In my last post I said a community is a living organism, because it’s made up of people and because it evolves. These people are all gathered around a mutual interest and cause. It is, therefore, only logical that a true community manager is first and foremost a part of the community.
The community manager is a leader that grows from the community and with the community. In order to efficiently manage a community of people you have to lead them, and leadership, true leadership comes only from an authentic place and real understanding. Otherwise, it’s just like being a forum or chat moderator, or a museum tour guide. You have a responsibility and some authority but you are not a leader, the people you guide or manage do not believe in you, they do not necessarily trust you and they may follow you just because they feel they have to.
When it comes to Community Management, you want your community to be engaged. You need it to be inspired and you need your community members to inspire others. You want them to become your brand advocates and evangelists and they can’t do that if they do not believe in the brand.
But how can you build trust and faith in a “brand”? A brand, after all, is a completely virtual thing. It’s a name, representing a product or a service. It’s not a person and there is nothing inspiring about that.
Also, how can the Community Manager become a leader who grows from within the community and with the community, if he or she is the one that has to build or form the community in the first place?
The answer to both questions lies in the understanding of what a Community is and how it is formed.
What is a Community?
A Community is a group of people who share an interest and/or a cause. There is a common axis around which the community revolves. In that sense anything from the kids in a class, through families, employees, online forum members to Facebook page fans is a “community”. With some communities the common ground is clear. The kids in the classroom all share the same experiences, schedule, teachers and goals (to learn and to make it through the day/week/year and to succeed). When it comes to family it’s very clear too. You don’t choose your family, but you share connections, traditions, values and often goals.
Online Communities, however, are different. Naturally, if you join a forum or an online chat formed to address a certain topic, you expect to find people like you, looking for the same information/inspiration/answers/support. It’s easy to perceive how a group of people communicating on a forum or in a chat form a community.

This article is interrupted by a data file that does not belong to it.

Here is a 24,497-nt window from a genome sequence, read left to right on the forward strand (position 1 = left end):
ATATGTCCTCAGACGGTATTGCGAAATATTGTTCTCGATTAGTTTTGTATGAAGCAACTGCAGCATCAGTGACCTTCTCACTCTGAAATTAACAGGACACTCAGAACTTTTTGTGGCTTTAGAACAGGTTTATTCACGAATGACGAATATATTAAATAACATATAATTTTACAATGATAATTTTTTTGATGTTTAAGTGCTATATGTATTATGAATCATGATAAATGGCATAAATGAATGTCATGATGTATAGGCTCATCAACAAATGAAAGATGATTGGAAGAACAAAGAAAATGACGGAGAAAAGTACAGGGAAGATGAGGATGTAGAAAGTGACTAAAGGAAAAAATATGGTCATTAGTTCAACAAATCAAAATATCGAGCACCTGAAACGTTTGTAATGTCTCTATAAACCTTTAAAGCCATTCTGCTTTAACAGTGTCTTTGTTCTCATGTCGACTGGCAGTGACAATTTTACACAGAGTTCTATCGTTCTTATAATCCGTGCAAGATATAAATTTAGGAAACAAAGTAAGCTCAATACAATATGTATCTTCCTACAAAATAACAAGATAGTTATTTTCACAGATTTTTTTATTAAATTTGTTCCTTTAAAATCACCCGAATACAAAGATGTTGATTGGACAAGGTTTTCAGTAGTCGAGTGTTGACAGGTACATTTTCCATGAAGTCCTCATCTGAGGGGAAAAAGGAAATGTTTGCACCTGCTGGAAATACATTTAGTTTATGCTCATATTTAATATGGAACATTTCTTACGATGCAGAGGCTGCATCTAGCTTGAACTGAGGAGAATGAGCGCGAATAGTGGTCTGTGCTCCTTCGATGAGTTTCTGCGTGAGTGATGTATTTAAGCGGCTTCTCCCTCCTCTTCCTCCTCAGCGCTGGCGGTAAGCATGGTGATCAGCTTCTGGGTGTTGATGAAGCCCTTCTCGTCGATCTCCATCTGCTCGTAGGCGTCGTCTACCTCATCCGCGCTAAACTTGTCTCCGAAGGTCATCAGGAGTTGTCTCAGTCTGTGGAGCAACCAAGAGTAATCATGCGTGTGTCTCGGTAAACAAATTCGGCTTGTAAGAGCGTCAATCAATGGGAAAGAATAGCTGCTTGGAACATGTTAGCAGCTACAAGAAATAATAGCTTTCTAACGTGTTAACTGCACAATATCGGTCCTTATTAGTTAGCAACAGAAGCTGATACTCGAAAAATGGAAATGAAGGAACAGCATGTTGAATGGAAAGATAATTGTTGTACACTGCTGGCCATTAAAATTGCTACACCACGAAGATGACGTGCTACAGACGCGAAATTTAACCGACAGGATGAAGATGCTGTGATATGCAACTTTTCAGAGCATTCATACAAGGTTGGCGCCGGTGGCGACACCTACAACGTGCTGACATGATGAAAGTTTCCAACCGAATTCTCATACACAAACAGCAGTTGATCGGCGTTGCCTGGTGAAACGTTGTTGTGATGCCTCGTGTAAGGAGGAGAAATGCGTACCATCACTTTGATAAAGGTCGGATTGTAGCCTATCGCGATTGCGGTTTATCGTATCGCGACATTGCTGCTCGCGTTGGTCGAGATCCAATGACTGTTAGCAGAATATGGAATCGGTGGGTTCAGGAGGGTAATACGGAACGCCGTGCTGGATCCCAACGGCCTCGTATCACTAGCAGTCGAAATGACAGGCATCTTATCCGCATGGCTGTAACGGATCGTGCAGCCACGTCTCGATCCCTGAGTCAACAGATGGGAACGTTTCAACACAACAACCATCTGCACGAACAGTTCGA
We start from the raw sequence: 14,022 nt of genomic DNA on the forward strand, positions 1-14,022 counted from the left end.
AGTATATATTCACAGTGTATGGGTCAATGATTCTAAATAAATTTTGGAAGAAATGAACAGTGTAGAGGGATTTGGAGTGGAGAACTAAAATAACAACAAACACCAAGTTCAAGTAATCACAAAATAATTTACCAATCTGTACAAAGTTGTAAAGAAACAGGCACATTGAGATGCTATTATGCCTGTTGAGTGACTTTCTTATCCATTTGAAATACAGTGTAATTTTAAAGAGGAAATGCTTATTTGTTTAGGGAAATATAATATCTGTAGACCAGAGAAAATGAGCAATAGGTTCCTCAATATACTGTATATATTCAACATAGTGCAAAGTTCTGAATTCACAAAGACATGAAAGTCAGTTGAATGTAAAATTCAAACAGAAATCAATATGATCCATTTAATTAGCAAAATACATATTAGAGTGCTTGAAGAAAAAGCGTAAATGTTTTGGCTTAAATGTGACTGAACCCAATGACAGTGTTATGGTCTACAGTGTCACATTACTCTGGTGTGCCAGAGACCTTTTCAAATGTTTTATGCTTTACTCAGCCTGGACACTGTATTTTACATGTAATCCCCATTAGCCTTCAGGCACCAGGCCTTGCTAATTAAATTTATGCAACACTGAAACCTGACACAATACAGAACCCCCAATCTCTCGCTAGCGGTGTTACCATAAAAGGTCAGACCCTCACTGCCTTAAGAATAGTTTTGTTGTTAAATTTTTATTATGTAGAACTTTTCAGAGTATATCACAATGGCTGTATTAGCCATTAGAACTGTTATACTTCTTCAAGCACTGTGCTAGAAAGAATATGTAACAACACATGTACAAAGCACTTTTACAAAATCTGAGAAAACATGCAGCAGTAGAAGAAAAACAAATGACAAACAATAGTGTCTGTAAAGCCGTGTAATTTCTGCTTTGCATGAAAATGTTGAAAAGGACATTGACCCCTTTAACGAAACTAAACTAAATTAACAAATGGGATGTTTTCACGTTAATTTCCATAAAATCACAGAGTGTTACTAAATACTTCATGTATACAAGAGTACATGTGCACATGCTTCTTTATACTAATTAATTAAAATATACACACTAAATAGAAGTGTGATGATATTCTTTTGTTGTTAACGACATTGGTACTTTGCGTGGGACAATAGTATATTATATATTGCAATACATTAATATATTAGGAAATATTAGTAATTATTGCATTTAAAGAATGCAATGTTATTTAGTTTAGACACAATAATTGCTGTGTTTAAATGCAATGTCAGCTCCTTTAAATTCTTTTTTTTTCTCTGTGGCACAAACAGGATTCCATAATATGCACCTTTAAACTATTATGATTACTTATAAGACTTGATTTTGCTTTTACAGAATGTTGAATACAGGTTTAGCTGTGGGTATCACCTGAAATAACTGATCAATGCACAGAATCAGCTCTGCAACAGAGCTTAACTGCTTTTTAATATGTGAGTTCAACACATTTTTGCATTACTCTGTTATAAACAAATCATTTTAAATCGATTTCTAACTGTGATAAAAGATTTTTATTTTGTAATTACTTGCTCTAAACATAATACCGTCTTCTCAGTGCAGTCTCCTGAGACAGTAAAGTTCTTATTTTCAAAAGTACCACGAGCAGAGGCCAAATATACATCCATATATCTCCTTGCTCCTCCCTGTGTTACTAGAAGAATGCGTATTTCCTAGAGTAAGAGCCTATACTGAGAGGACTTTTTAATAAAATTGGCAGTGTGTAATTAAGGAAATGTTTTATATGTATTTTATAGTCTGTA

It is a little more difficult to see how a bunch of Facebook page fans, twitter followers, LinkedIn followers or YouTube channel subscribers, are a community. Indeed when you look at it from the narrow perspective of a group people all liking or using the same product or service, they’re not a community. They are a target audience, passively waiting for you to push your sales messages to them. But if you throw in free multi-sided communication into the mix, you give each and every person in that group the opportunity to engage, inspire and evolve into a leader. You then transition from having a group of potentially interested audience into a real living community. The community members can then mold your message into something different. They translate it into the language of the community if you will.
How Communities are formed
Many people believe that creating/building a community is as easy as giving them a place to communicate and a common ground topic. The truth couldn’t be further.
Let’s suppose you have a great service or an app that helps businesses market and track their marketing. You create a Facebook page, you set up your LinkedIn Company page and perhaps a few other social media channels. You commission fancy graphics for the cover images, you have an amazing Logo and you even know your way around keyword research so you make sure your descriptions are written correctly with all the right “buzz words”. You may even run campaigns to gain more followers. You target your ads specifically by market segment, keyword and whatnot. The result is an impressive online presence with hundreds or thousands of followers and fans.
Does that mean you have a Community? – No it does not. It only means you have gathered together a group of people who, one should hope so, have a common interest (preferably in your service or app).